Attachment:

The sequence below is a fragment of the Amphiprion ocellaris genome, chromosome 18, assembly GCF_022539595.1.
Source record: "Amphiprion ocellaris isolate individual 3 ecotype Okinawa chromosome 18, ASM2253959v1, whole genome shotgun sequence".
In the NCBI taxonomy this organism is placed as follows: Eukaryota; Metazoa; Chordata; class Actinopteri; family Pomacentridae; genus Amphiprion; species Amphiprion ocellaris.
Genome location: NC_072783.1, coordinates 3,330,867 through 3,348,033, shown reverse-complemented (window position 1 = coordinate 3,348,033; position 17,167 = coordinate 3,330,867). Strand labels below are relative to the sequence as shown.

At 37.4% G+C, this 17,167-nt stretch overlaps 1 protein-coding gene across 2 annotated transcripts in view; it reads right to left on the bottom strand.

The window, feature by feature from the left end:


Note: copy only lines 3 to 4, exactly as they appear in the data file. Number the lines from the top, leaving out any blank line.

In the NCBI taxonomy this organism is placed as follows: Eukaryota; Metazoa; Chordata; class Actinopteri; family Pomacentridae; genus Amphiprion; species Amphiprion ocellaris.
Genome location: NC_072783.1, coordinates 3,330,867 through 3,348,033, shown reverse-complemented (window position 1 = coordinate 3,348,033; position 17,167 = coordinate 3,330,867). Strand labels below are relative to the sequence as shown.